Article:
New Hampshire Governor Refuses to Declare Statewide Heroin Emergency
By Paul Feely
Gov. Maggie Hassan has declined a request from Manchester Mayor Ted Gatsas that she declare a public health state of emergency over the heroin epidemic in the Queen City and the rest of the state.
In a letter sent to Gatsas Wednesday, Hassan also states she is unable to use $2.5 million in Substance Abuse and Mental Health Services Administration (SAMSHA) funds -- which must be returned to the federal government if not used by Oct. 1 -- to fund a drug court in Manchester.
The request was sent by Gatsas to Hassan last Friday after discussions with Manchester Police Chief Nick Willard, Fire Chief James Burkush and Manchester Health Director Tim Soucy.
"While we recognize, and appreciate, that many efforts are underway that focus on both the short- and long-term, I believe that a greater sense of urgency is needed," wrote Gatsas. "At this point in time I am asking that you declare a public health emergency, just as you did with (the synthetic cannabinoid) "spice" nearly a year ago."
A declaration of a state of emergency by the governor would trigger the Department of Health and Human Services public health powers under RSA 21-P:53 or any other applicable statute to investigate, isolate or quarantine and require the destruction of the commodity in question -- in this case, heroin.
Such a declaration would remain in effect for 21 days unless terminated earlier or extended by further order.
"I have consulted with the attorney general on this matter and declaring a state of emergency would not allow us to re-direct a federal grant, nor would it allow us to enter into a long-term funding arrangement necessary to support a drug court," writes Hassan. "In addition, since heroin is already an illegal substance, declaring a state of emergency would not provide new powers to remove the drug from the street as the declaration did with spice. I agree with you that this epidemic is an emergency, but unfortunately not one that can be solved in 21 days."
Gatsas said Wednesday night he would keep fighting to bring a drug court to Manchester.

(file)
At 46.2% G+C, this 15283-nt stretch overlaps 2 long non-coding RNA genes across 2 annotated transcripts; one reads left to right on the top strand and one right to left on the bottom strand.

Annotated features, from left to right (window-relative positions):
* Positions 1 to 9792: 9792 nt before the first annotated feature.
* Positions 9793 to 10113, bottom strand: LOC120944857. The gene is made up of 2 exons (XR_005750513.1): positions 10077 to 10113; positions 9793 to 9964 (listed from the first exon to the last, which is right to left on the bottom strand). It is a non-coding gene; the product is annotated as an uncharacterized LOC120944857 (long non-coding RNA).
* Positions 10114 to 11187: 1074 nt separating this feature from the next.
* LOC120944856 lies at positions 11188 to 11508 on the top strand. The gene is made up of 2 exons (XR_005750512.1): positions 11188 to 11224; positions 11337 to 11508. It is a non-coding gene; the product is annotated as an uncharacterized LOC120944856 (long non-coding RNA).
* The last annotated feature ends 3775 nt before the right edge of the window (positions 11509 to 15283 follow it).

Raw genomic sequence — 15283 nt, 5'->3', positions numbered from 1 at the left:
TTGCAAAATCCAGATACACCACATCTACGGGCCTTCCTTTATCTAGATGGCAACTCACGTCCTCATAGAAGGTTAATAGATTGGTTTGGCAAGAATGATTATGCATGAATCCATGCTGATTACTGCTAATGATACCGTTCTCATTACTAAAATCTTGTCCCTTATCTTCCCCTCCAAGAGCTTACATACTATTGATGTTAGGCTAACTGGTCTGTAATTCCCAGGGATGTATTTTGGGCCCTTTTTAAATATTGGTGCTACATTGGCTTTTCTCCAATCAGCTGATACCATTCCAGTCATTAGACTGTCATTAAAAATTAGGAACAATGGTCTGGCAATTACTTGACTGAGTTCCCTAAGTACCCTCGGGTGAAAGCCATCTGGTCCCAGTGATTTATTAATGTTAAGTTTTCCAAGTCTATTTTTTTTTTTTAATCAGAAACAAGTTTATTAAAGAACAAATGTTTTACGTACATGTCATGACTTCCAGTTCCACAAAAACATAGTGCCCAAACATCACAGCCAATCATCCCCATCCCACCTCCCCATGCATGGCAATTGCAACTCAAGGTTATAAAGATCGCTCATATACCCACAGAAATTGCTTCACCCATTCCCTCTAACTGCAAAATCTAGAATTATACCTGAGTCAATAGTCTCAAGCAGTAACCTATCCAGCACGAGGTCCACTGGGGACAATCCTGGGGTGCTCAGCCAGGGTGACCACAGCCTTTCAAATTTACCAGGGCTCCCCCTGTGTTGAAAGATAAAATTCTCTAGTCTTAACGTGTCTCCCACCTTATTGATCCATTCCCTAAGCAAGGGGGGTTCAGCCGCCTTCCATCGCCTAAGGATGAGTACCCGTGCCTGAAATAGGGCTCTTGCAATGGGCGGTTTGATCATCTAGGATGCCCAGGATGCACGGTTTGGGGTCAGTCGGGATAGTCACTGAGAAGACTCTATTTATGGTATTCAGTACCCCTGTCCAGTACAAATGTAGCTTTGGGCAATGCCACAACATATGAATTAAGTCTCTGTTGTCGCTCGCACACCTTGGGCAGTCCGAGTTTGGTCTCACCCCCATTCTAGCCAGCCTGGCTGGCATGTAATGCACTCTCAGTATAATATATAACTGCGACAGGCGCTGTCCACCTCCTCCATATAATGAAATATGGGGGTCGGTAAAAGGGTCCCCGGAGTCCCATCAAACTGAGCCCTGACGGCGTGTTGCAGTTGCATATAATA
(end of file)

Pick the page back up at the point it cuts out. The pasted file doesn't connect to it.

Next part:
"I will continue working to bring an end to this epidemic, because people are dying," said Gatsas.
In his letter to Hassan, Gatsas had requested funds for a drug court.
"The benefits of the drug court are proven in other communities," he wrote. "It is my understanding that there is a $2.5 million appropriation that needs to be disbursed by October 1, 2015 or returned to the federal government for the express purpose of battling this epidemic; it is my belief that the drug court in Manchester would be an appropriate place to expend these funds."
In June, the Hillsborough County delegation turned down a request to use $443,000 of the $4 million county surplus to fund a drug court.
William Hinkle, communications director for Gov. Hassan, said the money Gatsas refers to must be spent in full by Sept. 30, 2015, and not earmarked for certain uses.
"In terms of your request to re-direct federal grant funds to establish a drug court in Hillsborough County North, I have spoken personally with SAMSHA officials on this issue and have been informed that the grant funds you refer to cannot be re-directed to a drug court," writes Hassan. "There are federal grants that are made available to fund drug courts throughout the country, including a specific SAMSHA grant once a drug court has been established."
Hassan mentions the state will be "putting a team together in the next month" to begin the application process for a federal grant through the Bureau of Justice Assistance to establish a drug court in Hillsborough North.
On Monday, Gatsas announced a 60-day heroin action plan, a 13-point program that city officials have 60 days to implement.
The recommendations include a prevention program for the schools, a drop-box to deposit unused prescription medications, a drug court and treatment options of every suspected overdose patient.
The plan does not include continued expansion of Medicaid, which under the Obamacare law would provide addiction treatment for people.
In her letter to Gatsas, Hassan stresses the need to extend substance abuse treatment coverage to the existing Medicaid population.
"These efforts are critical to tackling this epidemic and ensuring that we have the treatment options that will make a drug court, as well as the new pilot New Hope for recovery program in Hillsborough County North successful," writes Hassan.
(c)2015 The New Hampshire Union Leader (Manchester, N.H.)